And if we do try to create the strategy ourselves we then have the challenge of trying to persuade the fee-earners that it is a good strategy that they should implement. That old buy-in chestnut. Our job is to facilitate the strategy journey – presenting the strategic analysis, helping to tease out strategic aims and helping with the selection of strategic options.
Strategy development is all about the journey – rather than the destination (the strategic plan). Our job is to involve others in the journey – to initiate and facilitate the process. After all, a professional service firm is all about the people – so our strategy must provide a common goal and focus for the troops. We can earn our place at the strategy table by providing either the impetus (research and analysis that highlight the opportunities or problems) or guiding our partners and staff through a structured strategy development process.
It takes time to conduct strategic analyses and complete the strategy development process. And time is a rare and expensive commodity in professional service firms. We all need to devote more time to strategy thinking (see http://kimtasso1.wpengine.com/mckinseys-managing-the-strategy-journey-says-spend-more-time-on-strategy/) So you will need to convince people to invest time in strategic thinking. So show them the benefits. I like strategy models that emphasise value creation – strategy must create value for the business (increase in profit or shareholder value) by creating value for clients.
Another way to get people to collaborate is to encourage them to address strategy in sector groups rather than from their specialist product or service silos. Most people in professional service firms understand matrix marketing and this approach can help those from different parts of the business come together to understand the challenges in their sectors and formulate innovative solutions.
We should also be aware the strategy often leads to change (“Structure follows strategy”) so it is natural for people to be worried about strategies that are imposed on them. They are far more likely to understand and support the strategy if they are involved in and a contributor to the strategy development process.
Understand the culture
Most modern strategy models recognise the impact of “the invisible hand” of internal culture and how it can hinder both the strategy development process and implementation and execution. Professional service firms have a number of inherent aspects to their culture which can thwart strategic thinking. There’s often a focus on the short term (we need to get them to look to longer term horizons), a passion for detail (we need them to rise above the business and look down on it as if from a helicopter) and an aversion to risk (so work hard at analysing data and developing contingencies to deal with riskier scenarios).
Lawyers like to do law, accountants like to do accountancy and surveyors like to survey. Their priority is their clients. They will always have limited time for strategy. They may have limited appetite for strategy if they have not been trained in how to do it or are doubtful of the need for or value of strategy. The downside of being a fabulously successful firm with excellent profits is that there appears to be little point in developing a strategy and a fear that any change may “break the magic” that has generated past success.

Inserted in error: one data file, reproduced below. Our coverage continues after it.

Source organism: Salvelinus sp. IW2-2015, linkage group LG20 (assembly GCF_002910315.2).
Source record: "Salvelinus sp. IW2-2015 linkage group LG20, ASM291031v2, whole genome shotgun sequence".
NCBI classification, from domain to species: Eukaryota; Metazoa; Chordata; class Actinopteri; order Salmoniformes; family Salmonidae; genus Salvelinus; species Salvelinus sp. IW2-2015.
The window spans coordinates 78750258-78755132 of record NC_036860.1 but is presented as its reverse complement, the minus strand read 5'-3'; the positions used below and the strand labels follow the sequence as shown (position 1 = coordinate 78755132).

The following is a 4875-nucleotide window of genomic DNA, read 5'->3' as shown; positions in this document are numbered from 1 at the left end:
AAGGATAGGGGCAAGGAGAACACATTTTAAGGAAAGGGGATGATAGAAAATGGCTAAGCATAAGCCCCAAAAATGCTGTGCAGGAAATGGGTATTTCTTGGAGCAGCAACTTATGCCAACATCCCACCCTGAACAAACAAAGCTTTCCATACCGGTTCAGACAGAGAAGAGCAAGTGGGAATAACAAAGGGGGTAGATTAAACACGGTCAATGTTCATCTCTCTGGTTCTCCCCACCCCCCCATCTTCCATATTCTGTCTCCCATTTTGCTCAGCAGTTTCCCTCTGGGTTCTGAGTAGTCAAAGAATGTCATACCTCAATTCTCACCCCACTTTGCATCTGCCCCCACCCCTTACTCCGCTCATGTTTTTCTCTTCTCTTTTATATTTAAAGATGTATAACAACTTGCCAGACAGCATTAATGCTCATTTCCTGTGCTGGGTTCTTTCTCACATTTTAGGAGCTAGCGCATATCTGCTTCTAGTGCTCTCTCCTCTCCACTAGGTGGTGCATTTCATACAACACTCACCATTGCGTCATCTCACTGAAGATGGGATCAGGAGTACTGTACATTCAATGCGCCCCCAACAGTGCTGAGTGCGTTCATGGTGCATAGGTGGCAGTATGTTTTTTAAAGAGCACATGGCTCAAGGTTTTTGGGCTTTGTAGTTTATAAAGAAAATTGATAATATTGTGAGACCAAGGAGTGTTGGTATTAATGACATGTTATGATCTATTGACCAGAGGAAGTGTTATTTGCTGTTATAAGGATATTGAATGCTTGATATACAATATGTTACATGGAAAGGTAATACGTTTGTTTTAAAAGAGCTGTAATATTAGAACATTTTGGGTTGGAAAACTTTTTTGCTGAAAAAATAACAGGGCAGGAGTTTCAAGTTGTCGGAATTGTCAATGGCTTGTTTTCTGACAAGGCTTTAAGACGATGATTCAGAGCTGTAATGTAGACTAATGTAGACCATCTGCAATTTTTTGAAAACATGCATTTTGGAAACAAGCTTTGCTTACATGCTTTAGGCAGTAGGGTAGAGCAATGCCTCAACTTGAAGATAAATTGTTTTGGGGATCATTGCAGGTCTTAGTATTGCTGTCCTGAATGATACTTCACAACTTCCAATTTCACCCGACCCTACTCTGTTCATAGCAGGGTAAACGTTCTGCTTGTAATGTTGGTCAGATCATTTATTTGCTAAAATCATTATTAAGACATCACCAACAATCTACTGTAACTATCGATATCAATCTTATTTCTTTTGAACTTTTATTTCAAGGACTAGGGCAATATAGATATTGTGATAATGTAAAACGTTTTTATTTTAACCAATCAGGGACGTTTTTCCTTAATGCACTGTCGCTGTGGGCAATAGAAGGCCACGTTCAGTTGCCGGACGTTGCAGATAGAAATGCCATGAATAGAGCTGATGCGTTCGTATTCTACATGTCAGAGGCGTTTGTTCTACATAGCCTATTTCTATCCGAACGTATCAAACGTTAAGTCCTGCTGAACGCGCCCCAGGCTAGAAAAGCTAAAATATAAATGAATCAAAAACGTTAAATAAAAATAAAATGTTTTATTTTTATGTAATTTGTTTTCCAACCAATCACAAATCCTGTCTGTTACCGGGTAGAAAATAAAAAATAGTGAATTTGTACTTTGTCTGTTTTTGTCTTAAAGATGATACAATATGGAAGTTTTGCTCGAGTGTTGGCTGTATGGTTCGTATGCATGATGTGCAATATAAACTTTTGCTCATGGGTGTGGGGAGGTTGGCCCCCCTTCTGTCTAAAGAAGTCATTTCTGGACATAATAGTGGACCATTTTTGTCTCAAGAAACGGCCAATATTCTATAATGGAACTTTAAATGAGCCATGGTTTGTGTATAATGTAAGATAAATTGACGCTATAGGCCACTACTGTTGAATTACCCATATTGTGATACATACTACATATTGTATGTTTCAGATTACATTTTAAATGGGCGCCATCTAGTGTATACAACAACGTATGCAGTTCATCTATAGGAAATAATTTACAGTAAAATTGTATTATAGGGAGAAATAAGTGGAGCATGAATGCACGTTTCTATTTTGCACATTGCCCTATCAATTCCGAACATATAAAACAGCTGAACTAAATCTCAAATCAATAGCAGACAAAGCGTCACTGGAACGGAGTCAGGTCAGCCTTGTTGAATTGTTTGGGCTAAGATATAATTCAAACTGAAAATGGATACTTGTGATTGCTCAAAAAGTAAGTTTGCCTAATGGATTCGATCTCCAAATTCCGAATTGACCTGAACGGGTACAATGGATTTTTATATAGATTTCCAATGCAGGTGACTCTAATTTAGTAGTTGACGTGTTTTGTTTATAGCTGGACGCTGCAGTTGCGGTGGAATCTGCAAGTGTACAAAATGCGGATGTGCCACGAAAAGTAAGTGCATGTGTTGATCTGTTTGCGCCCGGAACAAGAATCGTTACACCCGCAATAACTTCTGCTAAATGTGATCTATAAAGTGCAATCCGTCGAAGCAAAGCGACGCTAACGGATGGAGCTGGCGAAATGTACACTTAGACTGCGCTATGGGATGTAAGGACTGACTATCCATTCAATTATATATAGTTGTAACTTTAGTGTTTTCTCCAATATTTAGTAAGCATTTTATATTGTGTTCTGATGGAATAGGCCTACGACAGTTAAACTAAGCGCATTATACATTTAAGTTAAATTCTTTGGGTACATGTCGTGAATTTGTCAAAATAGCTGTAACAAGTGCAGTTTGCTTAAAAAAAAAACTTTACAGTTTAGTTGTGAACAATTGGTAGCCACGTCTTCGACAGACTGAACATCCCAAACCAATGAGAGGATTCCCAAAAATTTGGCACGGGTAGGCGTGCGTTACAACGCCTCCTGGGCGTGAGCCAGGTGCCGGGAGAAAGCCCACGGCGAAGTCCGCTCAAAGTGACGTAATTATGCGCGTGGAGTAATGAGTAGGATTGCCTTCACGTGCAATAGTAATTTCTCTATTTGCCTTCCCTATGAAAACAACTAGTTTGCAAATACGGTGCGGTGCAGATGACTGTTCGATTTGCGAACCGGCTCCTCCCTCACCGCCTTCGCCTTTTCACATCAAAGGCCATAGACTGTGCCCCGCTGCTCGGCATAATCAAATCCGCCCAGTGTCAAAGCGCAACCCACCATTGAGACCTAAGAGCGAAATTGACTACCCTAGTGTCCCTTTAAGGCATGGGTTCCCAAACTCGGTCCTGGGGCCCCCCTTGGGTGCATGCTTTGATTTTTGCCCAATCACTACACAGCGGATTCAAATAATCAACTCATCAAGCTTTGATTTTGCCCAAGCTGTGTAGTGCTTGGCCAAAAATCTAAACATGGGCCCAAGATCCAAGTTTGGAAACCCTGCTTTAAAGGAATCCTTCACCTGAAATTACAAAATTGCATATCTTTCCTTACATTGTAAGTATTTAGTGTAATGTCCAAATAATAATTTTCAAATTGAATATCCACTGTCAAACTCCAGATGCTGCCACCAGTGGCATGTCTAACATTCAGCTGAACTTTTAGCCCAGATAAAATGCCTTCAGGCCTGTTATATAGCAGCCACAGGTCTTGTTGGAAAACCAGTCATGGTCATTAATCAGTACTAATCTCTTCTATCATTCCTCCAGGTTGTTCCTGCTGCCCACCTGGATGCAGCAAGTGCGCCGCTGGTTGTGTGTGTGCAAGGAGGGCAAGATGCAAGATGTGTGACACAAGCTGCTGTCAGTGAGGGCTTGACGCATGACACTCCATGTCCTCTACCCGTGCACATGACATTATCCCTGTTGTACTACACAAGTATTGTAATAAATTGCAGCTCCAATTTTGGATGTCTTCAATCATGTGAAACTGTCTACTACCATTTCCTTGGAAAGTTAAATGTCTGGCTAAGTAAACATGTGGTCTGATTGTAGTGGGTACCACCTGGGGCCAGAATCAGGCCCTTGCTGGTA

The internal structure and reward systems will mean that the current strategy is embedded in the culture. If the new strategy requires new structures and new behaviours then we will have to consider how to change these things so that they are aligned.
At the core of the way to work with (rather than against) the culture is communication. A common challenge is finding a way to communicate the strategy in a succinct and meaningful way that doesn’t sound like what every other firm does and with no real connection to the heart (or culture) of the firm. I mentioned above the need to involve people in the strategy development journey. But then we need to maintain the momentum by ensuring that there is regular, open and two way communication about the strategy and progress on implementation.
Culture is a major feature when it comes to implementing the strategy as this often requires a carefully thought through and structured change management programme.
Manage the change process
As we considered what makes good and bad strategy (see http://kimtasso1.wpengine.com/book-review-good-strategy-bad-strategy-the-difference-and-why-it-matters-by-richard-rumelt/) we saw the link between leadership, strategy and implementation. There are many posts about change management, for example: http://kimtasso1.wpengine.com/be-more-strategic-creating-behaviour-change/
I recommended two books to help with change management. Both are based on psychology and organisational development. The simple, “beginners” choice is from Chip and Dan Heath http://kimtasso1.wpengine.com/change-management-book-review-switch-how-to-change-things-when-change-is-hard-by-chip-and-dan-heath/ and the complex, “advanced” choice is by Cameron and Green http://kimtasso1.wpengine.com/book-review-making-sense-change-management-complete-guide-models-tools-techniques-organisational-change-esther-cameron-mike-green/
I run a separate training course on “Driving change in professional services” – here are the highlights from one of these sessions: http://kimtasso1.wpengine.com/driving-change-professional-practices-interesting-bits/